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"We're not creating a standard of measurement," he said. "It's a dynamic measurement. It's measuring a dynamic."

Beyond measuring ads, the growth of social media has created the biggest, most unorganized focus group imaginable for companies. Just a few years ago, the idea of monitoring blogs for conversations was cutting edge; now companies are faced with conversations that bounce from blogs to message boards to social networks to YouTube videos to "micro-blogging" services like Twitter. The wealth of raw opinions, though, comes at a price: it's hard to make out what's important and how it should be used.

"Social media measurement is like radar," said Pete Blackshaw, CMO of Nielsen BuzzMetrics (which, like Adweek, is a unit of the Nielsen Co.) "You can't fly a plane without radar. The question is how much radar do you need."

The challenge is conversations that cut across organizational silos. A single data set of customer feedback can apply to the marketing department wanting to know if its messages resulted in increased share of voice versus its competitors; customer service eager to know of problems before they ignite a firestorm; and product management in search of insights into unmet customer needs.

No one set of metrics can apply to such a diverse set of constituencies, notes Jim Nail, chief marketing and strategy officer at TNS Media Intelligence/Cymfony, another buzz monitor. And even as social media has grown, there's no guarantee the measurements will reflect the overall consumer base, which is typically less technically inclined and often less affluent. "The big issue is do any of these metrics relate to the real world?" he said. "Is your share of voice in social media a good proxy for the real world?"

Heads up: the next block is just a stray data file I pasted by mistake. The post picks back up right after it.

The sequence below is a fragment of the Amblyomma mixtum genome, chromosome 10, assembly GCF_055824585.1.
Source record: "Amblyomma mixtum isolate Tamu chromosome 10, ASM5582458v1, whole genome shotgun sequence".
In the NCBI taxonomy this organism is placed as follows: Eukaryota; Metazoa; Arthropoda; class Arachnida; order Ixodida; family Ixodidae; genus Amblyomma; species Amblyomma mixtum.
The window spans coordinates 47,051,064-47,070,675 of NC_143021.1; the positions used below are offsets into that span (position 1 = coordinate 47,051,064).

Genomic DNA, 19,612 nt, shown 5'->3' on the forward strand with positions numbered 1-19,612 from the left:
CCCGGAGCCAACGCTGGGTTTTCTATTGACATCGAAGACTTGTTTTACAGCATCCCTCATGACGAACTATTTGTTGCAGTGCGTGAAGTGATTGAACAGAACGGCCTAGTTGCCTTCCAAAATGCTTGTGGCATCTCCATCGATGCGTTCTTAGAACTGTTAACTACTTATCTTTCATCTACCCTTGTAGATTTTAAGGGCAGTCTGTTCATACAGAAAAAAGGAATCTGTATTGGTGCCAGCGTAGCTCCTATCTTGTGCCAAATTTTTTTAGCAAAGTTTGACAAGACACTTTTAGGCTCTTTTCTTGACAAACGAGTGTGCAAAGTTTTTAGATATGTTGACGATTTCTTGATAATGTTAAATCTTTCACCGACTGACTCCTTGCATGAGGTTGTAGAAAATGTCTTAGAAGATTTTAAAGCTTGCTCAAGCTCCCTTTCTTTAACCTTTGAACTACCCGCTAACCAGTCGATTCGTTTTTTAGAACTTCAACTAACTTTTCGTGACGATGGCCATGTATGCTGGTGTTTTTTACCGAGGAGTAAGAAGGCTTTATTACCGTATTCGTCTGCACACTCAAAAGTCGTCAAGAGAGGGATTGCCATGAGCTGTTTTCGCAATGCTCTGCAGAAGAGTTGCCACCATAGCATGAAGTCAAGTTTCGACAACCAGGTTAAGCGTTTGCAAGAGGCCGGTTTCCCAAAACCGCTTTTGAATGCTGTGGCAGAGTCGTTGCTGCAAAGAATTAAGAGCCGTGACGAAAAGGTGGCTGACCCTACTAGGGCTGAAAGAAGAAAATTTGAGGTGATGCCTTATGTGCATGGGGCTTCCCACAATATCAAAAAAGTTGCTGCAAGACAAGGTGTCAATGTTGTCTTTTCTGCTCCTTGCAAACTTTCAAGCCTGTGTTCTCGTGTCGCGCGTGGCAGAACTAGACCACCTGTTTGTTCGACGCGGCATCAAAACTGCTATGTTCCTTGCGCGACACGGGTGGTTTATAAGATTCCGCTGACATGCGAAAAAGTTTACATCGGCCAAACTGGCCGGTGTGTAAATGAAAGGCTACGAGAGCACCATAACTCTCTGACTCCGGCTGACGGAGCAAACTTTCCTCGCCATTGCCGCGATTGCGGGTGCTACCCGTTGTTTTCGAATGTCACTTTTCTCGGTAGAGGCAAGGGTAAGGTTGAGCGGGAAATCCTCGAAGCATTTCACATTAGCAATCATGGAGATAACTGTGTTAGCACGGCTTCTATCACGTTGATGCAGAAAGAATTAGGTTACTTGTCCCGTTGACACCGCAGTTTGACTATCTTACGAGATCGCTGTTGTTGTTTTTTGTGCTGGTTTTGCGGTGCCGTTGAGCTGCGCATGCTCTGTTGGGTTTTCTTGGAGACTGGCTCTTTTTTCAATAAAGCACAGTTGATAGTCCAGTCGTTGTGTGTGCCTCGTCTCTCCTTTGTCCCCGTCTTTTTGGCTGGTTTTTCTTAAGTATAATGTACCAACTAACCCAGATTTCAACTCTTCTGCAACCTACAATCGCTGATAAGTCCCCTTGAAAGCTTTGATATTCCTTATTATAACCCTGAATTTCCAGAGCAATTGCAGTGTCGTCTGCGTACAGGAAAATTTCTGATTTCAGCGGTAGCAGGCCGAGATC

At this point, he said, "it's just not proven." That makes it hard to compare data from social media with other measures, said Marcel Lebrun, CEO of Radian6, a social media tracking firm. "The online ad world has page views, impressions and clicks," he said. "That kind of thing doesn't exist yet" in social media.

For that reason, monitoring services are including qualitative metrics in the form of actual consumer feedback. BuzzMetrics frequently includes this in reports to illustrate trends. Such verbatim feedback can be just as valuable as a set of data, Blackshaw said. "One juicy comment from a consumer that illustrates an unmet need may be enough to jump-start an idea," he said.

The key to measuring both social media and ad campaigns seems to lie in not forgetting what makes it distinctive: conversations. Sentiment can be hard to boil down to a set of numbers, Lebrun warned: "You can't just come up with a secret formula."